As I made my way into the packed Horseshoe tavern on Friday night, a giant smile was plastered across my face. Not only do some of my favorite people live here, but after reporting on the film fest portion of Canadian Music Week last year I’ve been eagerly looking forward to returning to Toronto to covering the main attraction: music! glorious music! While my FTB colleagues ran frantically around town like chickens with their heads cut off, I headed down to the Horseshoe Tavern to check out the Arts and Crafts CMW showcase. It was a mixed bag musically; but thankfully it’s impossible not to have a good time when you have good friends, beer, and your favorite dancing shoes.
The first act was Snowblink from California. The lead singer was a lovely, pleasant young woman but I felt her kind of music was better suited to a quiet evening in a coffee shop as oppose to a opening act at a rock club. Snowblink would be a perfect soundtrack to those rainy Sunday afternoons when you want to clean your apartment. But I have to admit that after spending 6 hours on a train to get here I was ready to rock out, so I was a little disappointed.
The next act, Gold and Youth, was more promising; as the boys did their sound check, the area in front of the stage began to grow significantly; people were definitely interested in seeing what they had to offer. And so we waited. And waited. I admit while being caught up in the frenzy I quickly lost interest the longer this band took to set up their set. When they did come on the boys did a perfectly good yet sadly perfectly generic set. My friend Alex described the band perfectly when he quipped “It’s like if Sam Roberts made dance music” It was by no means bad, but it was the same kind of rock songs you’ve heard a million times before.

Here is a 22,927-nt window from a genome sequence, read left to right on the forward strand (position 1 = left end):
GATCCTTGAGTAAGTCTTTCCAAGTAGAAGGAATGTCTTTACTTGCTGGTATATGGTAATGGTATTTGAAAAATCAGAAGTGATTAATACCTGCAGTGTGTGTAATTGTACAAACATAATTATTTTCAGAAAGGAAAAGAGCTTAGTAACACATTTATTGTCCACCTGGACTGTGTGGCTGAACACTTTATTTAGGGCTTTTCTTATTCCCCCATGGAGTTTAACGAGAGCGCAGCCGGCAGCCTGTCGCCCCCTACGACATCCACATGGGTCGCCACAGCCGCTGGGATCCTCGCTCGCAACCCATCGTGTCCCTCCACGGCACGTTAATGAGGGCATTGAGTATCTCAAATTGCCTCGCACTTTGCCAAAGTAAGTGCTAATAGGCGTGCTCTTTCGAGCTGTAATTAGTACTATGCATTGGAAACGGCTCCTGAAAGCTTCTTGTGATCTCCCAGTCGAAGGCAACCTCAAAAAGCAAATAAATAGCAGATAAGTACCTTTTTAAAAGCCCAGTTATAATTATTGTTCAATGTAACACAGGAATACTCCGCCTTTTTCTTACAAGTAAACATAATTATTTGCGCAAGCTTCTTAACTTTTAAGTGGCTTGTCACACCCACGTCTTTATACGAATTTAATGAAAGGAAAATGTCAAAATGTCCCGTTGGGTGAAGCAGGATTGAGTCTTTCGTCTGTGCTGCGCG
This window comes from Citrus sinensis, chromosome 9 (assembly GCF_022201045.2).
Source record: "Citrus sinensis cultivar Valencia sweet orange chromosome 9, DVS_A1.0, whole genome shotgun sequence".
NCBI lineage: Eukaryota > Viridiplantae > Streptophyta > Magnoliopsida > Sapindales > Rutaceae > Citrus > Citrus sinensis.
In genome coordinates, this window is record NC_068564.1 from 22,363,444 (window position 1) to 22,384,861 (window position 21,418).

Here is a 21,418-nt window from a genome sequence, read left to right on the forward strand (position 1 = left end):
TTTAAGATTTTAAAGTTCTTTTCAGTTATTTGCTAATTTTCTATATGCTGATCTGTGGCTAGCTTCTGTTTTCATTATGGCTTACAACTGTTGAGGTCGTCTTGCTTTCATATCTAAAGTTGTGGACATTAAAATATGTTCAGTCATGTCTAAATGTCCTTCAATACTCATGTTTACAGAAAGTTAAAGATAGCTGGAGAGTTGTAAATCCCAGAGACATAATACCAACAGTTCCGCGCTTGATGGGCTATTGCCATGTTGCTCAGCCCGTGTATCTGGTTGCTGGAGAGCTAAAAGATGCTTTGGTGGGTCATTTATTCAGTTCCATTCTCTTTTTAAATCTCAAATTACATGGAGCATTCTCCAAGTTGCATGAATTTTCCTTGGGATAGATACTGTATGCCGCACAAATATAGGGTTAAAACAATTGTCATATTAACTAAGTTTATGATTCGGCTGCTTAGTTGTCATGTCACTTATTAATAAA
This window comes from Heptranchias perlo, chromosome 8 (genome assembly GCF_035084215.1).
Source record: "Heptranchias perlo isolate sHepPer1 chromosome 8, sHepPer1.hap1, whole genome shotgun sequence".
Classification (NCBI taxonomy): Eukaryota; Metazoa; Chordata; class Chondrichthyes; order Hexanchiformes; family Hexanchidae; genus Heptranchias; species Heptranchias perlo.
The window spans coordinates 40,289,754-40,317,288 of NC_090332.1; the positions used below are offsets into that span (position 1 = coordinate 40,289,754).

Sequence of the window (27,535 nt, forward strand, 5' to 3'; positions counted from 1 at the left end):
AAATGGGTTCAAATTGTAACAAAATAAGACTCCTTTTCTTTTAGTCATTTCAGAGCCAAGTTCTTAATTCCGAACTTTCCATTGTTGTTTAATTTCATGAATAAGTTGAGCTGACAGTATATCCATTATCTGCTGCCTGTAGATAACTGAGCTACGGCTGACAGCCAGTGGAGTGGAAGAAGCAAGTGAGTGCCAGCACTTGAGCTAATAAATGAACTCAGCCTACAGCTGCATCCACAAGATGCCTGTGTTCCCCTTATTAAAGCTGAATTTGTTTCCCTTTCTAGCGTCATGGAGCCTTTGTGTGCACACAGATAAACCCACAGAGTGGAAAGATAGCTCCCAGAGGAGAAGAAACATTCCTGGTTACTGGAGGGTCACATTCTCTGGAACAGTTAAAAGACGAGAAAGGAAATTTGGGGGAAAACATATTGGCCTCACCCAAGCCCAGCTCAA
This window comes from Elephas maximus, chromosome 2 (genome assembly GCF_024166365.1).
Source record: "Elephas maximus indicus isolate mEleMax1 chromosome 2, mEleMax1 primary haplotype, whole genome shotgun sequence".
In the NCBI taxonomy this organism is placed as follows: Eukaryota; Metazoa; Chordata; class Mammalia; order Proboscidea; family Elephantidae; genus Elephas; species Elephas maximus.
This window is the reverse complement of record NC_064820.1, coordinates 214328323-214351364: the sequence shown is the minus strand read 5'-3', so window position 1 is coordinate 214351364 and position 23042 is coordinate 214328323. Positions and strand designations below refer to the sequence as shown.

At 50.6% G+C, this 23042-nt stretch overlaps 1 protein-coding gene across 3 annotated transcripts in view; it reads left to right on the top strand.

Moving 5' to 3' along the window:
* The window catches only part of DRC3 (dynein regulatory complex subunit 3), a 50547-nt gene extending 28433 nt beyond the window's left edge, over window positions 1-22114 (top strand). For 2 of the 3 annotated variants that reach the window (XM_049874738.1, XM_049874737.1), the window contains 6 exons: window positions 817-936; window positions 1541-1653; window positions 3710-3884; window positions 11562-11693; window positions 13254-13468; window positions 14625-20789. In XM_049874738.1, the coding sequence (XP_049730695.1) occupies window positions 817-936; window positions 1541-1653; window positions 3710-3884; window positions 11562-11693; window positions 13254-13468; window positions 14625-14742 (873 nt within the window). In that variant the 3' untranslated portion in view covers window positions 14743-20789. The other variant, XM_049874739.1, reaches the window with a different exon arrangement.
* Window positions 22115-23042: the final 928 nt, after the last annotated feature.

After getting lost in conversation catching up with my Toronto International Film Festival co-workers for awhile, I decided that it the Arts and Crafts showcase had failed to win me over and it was time to move on. (I learned later on that evening that I should have stayed a little while longer because several people told me that Zeus gave a kick ass set).
I said goodbye to my TIFF friends and headed off to catch the latest performance from The Triple Gangers. I have no shame in declaring my undying love for this band and have to admit while I was sad afterwards to miss Zeus, you never regret going to a Triple Gangers show. The vibes were delightful in the tiny, sweaty venue (I would offer the name of the venue if it hadn’t been 2 am and many drinks in before I arrived) and immediately upon arrival I found myself shedding my layers and gleefully dancing along to the high energy beats. While it all may have started out kinda lackluster as soon as I saw Aurora, Ghislian and Ida (aka the Triple Gangers) start to paint each other with war paint during their set, I laughed aloud and declared the evening a roaring success.
So begins another crazy year at Canadian Music Week in Toronto and I have to wonder: Will the first night deteriorate into a booze filled nightmarish dream leading to liver damage and a splitting hangover? Or will the music prevail and carry this evening out to the elation of national pride?
The Dirty Nil @ The Cherry Cola Rock N’ Rolla Cabaret